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June 23, 2009
Activist Shareowners Tally Victories in 2009 Proxy Season
    by Robert Kropp

The Interfaith Center on Corporate Responsibility and As You Sow report successful shareowner efforts on resolutions addressing corporate governance, the environment, and human rights.

Activist shareowners looked forward to a historic proxy season in 2009, as record numbers of shareowner resolutions addressing corporate governance were filed in the wake of what Laura Berry, the Executive Director of the Interfaith Center on Corporate Responsibility (ICCR), an association of 275 faith-based institutional investors, described to as "The catastrophic collapse in governance" in 2008.

In response to a more rational consideration on the part of the new administration of scientific evidence on climate change, many resolutions were filed to address that issue as well.

Prompted by a report from Green Century Capital Management, an ICCR member, that detailed some of the successes of the investment advisor's shareowner resolutions, asked some of the leading organizations in the shareowner advocacy movement about their experiences in the 2009 proxy season.

Among the successes reported by Green Century were agreements from Whole Foods and Sunoco to restrict their use of the chemical bisphenol A (BPA), and agreements from three companies to adopt policies that increase corporate transparency by reporting contributions from entities that may lobby against climate change solutions.

In addition, a resolution filed by Green Century at ConocoPhillips, requesting that the company assess the environmental impacts of its tar sands operations in Alberta, Canada, won one-third of shareowner votes.

According to Berry of ICCR, "There were 722 reported actions in the ICCR database for this proxy season, the biggest number ever. 390 resolutions were actually filed by ICCR members, and the rest led to dialogues with the companies."

Berry continued, "Investors who may have been inclined to only worry in the past are now beginning to take action, especially on governance issues. Few of the advisory resolutions on corporate governance received less than 40% of shareowners' votes this year."

Berry reported that among the new activities addressing governance, the issue of predatory credit card lending was especially successful, more so considering that resolutions targeting Bank of America and CitiGroup were filed for the first time.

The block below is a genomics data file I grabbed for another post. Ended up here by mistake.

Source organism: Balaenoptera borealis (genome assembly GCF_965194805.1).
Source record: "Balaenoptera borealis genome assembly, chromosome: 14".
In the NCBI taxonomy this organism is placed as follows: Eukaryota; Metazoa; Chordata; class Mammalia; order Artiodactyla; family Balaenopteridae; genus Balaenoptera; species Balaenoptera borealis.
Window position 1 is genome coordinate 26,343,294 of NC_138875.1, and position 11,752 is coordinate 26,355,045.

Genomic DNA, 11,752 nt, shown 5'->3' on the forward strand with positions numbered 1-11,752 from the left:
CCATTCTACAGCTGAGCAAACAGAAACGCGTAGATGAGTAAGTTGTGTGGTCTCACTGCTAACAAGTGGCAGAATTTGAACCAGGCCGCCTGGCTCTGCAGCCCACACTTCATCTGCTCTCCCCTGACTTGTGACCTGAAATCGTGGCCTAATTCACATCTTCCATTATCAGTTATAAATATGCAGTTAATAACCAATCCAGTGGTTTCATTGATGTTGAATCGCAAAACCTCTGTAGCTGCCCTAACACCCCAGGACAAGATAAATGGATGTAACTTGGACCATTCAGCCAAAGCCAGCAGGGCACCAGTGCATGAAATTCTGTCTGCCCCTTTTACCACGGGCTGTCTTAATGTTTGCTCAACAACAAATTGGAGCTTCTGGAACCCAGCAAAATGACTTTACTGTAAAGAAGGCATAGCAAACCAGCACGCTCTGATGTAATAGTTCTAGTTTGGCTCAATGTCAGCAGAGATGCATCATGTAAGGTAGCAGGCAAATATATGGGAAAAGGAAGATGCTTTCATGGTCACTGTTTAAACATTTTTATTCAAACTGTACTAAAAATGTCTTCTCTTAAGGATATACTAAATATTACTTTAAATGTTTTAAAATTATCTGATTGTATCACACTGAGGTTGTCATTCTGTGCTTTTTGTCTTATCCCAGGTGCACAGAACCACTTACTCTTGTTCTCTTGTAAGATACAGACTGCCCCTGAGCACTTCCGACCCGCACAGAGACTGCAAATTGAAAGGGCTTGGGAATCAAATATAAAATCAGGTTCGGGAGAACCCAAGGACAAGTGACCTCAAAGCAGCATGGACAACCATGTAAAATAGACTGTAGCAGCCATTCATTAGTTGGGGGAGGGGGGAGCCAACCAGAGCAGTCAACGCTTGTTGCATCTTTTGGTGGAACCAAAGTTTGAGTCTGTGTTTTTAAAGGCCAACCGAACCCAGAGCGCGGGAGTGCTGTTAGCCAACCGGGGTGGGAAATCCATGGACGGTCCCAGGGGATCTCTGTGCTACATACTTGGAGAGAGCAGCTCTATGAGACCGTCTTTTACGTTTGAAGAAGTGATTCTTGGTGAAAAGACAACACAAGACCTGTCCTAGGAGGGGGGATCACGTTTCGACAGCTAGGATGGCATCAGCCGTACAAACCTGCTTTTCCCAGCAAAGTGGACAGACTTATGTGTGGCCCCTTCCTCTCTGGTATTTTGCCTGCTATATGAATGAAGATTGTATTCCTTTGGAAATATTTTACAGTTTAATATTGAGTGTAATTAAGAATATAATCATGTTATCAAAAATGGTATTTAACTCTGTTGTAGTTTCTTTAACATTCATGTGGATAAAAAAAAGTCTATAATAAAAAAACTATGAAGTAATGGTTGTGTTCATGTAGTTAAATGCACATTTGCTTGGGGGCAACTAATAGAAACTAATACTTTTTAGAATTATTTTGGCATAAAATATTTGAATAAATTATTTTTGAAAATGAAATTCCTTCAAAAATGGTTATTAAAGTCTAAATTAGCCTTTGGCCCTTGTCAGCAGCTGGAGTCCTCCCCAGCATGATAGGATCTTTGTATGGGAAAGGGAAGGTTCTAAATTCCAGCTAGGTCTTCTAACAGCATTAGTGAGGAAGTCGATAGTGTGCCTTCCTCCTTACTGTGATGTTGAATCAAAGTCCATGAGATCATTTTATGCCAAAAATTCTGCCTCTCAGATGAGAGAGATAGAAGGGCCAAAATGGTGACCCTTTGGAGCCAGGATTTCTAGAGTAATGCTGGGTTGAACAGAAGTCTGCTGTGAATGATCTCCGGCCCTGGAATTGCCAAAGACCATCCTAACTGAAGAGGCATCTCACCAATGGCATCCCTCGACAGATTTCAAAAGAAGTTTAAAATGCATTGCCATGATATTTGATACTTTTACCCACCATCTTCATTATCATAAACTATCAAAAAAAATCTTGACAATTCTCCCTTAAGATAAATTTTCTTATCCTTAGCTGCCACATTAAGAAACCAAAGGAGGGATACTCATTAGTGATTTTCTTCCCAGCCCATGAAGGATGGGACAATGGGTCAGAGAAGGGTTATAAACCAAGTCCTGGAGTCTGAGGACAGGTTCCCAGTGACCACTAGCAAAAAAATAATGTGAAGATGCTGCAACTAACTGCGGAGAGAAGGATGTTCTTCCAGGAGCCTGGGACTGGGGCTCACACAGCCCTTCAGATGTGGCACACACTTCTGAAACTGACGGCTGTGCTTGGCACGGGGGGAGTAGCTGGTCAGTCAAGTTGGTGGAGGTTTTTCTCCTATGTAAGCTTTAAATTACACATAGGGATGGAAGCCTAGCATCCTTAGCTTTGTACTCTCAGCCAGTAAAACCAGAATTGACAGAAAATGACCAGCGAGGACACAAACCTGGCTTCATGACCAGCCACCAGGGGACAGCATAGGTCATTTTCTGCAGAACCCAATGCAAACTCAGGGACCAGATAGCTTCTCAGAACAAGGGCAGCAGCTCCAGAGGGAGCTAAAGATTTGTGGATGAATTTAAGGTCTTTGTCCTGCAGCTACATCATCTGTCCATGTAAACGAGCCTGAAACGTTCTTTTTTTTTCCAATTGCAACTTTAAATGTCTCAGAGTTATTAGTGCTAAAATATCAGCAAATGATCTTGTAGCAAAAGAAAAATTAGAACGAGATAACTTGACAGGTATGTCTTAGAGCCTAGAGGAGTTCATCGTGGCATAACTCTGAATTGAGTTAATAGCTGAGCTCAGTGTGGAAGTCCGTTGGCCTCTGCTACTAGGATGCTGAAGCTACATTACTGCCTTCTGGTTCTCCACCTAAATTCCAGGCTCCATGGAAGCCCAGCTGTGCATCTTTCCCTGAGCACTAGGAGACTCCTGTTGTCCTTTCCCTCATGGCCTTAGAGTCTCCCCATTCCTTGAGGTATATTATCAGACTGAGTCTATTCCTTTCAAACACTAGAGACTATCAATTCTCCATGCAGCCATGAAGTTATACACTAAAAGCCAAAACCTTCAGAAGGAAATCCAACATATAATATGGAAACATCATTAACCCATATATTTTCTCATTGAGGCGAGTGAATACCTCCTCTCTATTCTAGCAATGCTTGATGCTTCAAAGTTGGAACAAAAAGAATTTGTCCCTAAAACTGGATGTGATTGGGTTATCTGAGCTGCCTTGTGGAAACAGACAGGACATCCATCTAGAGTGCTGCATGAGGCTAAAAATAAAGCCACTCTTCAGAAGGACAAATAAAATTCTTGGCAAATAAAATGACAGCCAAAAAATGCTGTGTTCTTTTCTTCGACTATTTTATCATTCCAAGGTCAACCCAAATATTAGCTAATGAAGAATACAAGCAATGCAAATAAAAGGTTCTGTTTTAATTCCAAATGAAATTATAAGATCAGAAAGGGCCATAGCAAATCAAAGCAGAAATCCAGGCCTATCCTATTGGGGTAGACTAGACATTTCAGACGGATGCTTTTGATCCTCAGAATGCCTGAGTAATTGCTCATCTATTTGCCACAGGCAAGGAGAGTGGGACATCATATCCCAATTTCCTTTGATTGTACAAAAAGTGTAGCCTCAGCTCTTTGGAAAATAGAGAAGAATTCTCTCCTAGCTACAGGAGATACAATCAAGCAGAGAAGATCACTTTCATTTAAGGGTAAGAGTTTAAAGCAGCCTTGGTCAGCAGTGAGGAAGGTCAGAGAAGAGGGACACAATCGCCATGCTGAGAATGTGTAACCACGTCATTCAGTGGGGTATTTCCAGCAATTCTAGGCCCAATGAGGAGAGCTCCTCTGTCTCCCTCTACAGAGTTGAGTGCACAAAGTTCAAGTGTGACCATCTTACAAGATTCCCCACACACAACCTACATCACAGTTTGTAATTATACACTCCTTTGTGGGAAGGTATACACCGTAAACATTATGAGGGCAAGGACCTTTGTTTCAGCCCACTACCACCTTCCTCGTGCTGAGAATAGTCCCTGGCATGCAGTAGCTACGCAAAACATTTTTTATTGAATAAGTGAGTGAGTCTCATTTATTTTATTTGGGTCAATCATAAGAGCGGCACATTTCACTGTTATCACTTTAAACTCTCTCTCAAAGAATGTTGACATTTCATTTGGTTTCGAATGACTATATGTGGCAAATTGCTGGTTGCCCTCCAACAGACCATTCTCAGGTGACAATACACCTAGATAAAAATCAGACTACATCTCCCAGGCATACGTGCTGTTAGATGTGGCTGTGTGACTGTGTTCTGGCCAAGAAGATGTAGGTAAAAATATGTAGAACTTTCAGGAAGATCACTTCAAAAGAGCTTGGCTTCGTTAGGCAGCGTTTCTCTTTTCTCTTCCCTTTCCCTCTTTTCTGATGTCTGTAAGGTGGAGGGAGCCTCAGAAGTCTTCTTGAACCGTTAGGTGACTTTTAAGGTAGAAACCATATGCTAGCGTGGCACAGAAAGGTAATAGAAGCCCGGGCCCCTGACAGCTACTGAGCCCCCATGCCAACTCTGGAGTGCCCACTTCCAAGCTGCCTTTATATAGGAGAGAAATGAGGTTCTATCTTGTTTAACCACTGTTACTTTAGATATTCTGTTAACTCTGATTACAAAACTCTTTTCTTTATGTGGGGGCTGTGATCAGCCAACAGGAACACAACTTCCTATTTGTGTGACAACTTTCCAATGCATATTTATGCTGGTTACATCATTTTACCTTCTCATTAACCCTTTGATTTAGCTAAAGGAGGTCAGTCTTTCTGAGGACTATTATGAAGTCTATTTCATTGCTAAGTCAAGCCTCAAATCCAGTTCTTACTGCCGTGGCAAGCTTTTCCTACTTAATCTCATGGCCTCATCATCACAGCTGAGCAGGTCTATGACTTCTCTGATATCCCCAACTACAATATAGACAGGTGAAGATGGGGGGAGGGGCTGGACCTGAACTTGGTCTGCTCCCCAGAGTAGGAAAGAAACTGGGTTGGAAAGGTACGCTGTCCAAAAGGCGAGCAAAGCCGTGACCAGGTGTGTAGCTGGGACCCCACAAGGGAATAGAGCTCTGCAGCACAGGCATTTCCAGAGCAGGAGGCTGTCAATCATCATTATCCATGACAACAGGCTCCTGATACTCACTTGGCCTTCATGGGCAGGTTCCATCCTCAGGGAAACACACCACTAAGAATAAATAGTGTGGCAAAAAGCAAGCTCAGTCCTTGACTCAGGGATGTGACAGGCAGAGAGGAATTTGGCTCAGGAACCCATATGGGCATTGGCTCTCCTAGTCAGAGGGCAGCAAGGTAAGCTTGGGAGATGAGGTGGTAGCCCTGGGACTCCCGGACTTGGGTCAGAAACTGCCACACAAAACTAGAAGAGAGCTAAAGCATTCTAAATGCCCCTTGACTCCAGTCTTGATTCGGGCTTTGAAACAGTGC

"Fifteen separate resolutions on predatory credit card lending were filed by ICCR members," Berry said. "At Bank of America, the first-time shareowner resolution won one-third of the vote, and the resolution at CitiGroup got 26% of the vote."

Among other actions taken by ICCR members, according to Berry, were resolutions addressing environmental issues such as the potential dangers posed by nanotechnology, food safety and labor practices on factory farms, the human right to water in an age of increasing water scarcity.

"We've been paying a lot of attention to human slavery," Berry said. "We're more aggressively going after that aspect of human rights, especially in the child sex trade."

Adam Kanzer, Managing Director and General Counsel of Domini Social Investments, an Associate Member of ICCR, told, "Our human rights proposal at Nucor received 27%. We withdrew the resolution last year, when the company took some steps to address the problem. But we believe they could do more. In particular, wed like to see the company report on its efforts to address slavery in its supply chain, and wed like to see Nucor sign the Brazilian National Agreement to Eradicate Slavery. Nucor claims to essentially be doing what the Agreement calls for on its own, but I think its important that they formally become part of the initiative." also spoke with Conrad MacKerron, the Director of the Corporate Social Responsibility (CSR) Program at As You Sow. The program MacKerron heads uses shareowner advocacy to catalyze change in publicly held corporations.